Google Doodles: 5 important things you should know
The first Doodle ever. | Image Courtesy: https://blog.google/
Google Doodles are temporary changes to the Google logo intended to commemorate holidays, events, achievements, or notable historical figures. First Google Doodle commemorated the 1998 edition of the long-standing annual Burning Man festival in Black Rock City, Nevada. It was a bit of a joke from Google founders Larry Page and Sergey Brin to remind Googlers they would be out of the office for Burning Man. Since then, the journey has continued. The Google Doodle has numerous relevant and interesting aspects that we would like to know more about. Here are five important and interesting aspects:
The Doodle team receives about 7,000 submissions a year.
Each day, hundreds of people email firstname.lastname@example.org with their ideas, and Googlers pitch their concepts constantly. There is a dedicated Doodle team, who represents different global countries. They provide information to the core team regarding what moments and milestones will resonate most on a local level. That helps them to choose which would be most appropriate. There are times when the selected doodles are not displayed everywhere. There are some that are specific to certain regions and countries.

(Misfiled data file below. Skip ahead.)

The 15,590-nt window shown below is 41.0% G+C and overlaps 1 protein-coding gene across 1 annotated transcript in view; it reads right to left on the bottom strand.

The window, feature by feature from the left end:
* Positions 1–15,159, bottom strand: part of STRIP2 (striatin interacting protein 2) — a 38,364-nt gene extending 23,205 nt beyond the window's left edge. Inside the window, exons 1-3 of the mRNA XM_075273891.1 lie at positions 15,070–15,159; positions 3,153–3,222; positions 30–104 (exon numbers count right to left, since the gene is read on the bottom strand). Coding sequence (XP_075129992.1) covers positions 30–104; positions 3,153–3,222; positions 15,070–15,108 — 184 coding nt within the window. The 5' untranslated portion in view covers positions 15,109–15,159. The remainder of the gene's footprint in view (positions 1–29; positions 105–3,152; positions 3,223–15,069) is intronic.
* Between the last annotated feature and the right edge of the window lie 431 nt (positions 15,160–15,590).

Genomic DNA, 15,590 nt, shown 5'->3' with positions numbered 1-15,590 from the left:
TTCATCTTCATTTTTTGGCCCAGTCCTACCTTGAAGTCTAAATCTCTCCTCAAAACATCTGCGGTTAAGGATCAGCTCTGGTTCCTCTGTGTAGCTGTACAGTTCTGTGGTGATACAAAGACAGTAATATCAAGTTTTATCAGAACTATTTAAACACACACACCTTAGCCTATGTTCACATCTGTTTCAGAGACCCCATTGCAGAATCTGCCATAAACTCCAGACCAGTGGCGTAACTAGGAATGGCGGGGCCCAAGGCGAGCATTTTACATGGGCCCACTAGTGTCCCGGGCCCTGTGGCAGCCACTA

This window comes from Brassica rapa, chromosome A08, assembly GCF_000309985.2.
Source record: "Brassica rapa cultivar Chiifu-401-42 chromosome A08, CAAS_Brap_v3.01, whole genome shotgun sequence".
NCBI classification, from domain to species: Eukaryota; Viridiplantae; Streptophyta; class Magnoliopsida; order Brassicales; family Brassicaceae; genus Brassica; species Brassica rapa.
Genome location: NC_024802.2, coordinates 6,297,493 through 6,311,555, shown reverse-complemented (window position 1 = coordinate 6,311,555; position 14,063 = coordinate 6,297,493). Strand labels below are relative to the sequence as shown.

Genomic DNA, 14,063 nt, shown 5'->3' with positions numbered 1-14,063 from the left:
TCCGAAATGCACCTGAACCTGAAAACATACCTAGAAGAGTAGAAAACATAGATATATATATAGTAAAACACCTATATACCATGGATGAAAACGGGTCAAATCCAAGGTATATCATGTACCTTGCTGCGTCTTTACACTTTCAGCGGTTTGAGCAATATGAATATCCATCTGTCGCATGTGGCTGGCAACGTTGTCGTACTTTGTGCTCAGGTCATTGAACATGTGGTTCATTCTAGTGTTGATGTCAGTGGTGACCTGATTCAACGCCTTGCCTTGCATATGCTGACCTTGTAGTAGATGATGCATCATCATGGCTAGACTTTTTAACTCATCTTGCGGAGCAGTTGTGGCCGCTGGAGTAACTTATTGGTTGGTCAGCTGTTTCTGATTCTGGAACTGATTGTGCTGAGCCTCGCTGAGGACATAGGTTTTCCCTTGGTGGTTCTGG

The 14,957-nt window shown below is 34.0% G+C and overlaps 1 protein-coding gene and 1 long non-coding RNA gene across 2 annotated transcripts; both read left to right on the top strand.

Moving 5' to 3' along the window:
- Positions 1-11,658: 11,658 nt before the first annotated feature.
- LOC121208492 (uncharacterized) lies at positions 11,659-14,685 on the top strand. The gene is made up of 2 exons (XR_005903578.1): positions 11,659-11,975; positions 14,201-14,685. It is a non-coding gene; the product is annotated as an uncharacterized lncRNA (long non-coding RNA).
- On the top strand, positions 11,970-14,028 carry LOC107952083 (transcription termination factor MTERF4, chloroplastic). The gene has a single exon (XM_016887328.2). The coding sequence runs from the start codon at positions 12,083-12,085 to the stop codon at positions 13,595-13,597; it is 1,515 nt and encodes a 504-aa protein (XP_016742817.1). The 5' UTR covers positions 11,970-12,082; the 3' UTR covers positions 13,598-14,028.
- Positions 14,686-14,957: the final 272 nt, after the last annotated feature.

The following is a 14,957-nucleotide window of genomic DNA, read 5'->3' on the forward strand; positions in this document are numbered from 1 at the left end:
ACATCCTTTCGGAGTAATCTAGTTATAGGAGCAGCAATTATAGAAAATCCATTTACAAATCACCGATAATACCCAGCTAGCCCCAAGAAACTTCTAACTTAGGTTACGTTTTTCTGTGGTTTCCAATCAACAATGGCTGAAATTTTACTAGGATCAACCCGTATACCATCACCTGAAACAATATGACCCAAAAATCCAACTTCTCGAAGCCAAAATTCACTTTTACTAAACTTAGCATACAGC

The dedicated team published the 5000th Doodle in 2020
It celebrated Slovakia’s Freedom and Democracy Day, the country’s annual holiday commemorating heroic efforts by local youth activists. The first Google Doodle honored the 1998 edition of the long-running annual Burning Man event in Black Rock City, Nevada. It was a bit of a joke from Google founders Larry Page and Sergey Brin to remind Googlers they would be out of the office for Burning Man. The journey from then continued so far.
There is a public archive for every doodle published so far
The website was launched in December 2011 (and it is undergoing a makeover in the near future). The archive provides information on each Doodle, its topic, and often the artist as well – there is also a section for interactive Doodles you can revisit. It is also possible to view the history of Doodles for a specific day.
The doodle team is always guided by a dedicated set of principles
A major one is that Doodles should aim to delight and surprise people, as Jessica mentioned. Another key principle: Doodles are never dedicated to someone who’s still alive because person-focused Doodles are meant to honor someone’s lifetime achievements. Google typically abstains from referencing or celebrating religious holidays specifically in Doodles.
Doodles aren’t all always digital
Although many artists use digital mediums to create Doodles, others start with sketches or paintings – or even other items – to create their Doodles. An example is a Veteran’s Day Doodle created by an artist who is also a Veteran. “She took old military uniforms from all different branches and made a paper scroll of them altogether,” Jessica says. “It’s an amazing piece of art.”